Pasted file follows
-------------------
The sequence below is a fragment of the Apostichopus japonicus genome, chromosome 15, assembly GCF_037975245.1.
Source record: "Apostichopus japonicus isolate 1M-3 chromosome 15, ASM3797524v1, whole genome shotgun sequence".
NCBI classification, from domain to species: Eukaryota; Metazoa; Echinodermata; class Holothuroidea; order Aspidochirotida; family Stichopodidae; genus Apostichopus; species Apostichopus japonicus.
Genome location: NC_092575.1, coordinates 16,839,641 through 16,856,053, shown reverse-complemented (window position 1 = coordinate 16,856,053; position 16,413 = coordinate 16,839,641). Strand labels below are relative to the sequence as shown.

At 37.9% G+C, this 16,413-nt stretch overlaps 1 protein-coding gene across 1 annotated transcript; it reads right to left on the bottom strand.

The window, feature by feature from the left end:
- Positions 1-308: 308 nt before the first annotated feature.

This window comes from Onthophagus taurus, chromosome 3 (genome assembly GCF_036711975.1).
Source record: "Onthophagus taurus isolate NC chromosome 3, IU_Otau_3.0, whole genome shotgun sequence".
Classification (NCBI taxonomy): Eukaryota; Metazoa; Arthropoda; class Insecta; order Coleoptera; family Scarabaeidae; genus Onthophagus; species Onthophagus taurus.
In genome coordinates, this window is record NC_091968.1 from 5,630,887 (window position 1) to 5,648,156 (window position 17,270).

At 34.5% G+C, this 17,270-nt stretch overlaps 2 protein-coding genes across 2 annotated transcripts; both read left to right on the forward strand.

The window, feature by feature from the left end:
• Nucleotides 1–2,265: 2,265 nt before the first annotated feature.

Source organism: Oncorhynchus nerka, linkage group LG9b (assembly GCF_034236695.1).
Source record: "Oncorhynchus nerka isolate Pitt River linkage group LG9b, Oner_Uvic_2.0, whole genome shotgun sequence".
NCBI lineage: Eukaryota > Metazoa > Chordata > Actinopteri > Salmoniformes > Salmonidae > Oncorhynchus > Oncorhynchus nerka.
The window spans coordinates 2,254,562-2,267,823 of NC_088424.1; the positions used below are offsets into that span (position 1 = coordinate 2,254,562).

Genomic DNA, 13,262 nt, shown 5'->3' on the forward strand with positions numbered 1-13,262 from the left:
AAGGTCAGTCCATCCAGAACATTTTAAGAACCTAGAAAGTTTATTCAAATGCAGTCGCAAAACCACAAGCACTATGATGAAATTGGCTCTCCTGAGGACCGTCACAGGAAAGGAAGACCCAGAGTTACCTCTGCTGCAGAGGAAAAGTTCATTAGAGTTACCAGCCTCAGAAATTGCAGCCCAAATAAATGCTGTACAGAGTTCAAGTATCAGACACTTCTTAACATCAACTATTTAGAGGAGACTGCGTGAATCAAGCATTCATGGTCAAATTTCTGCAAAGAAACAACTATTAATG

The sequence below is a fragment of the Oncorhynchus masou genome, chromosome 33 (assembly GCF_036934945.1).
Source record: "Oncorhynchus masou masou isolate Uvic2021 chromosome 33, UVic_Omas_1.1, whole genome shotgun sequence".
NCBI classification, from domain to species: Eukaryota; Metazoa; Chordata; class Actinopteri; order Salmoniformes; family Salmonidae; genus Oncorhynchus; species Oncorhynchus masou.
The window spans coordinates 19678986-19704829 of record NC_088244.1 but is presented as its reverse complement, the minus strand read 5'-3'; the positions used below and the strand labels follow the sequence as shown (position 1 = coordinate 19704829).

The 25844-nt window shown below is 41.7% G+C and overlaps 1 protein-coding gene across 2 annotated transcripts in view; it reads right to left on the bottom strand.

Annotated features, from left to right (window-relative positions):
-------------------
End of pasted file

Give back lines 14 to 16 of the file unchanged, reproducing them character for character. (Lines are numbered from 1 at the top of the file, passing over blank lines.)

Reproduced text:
• Nucleotides 1–2,265: 2,265 nt before the first annotated feature.

Source organism: Oncorhynchus nerka, linkage group LG9b (assembly GCF_034236695.1).
Source record: "Oncorhynchus nerka isolate Pitt River linkage group LG9b, Oner_Uvic_2.0, whole genome shotgun sequence".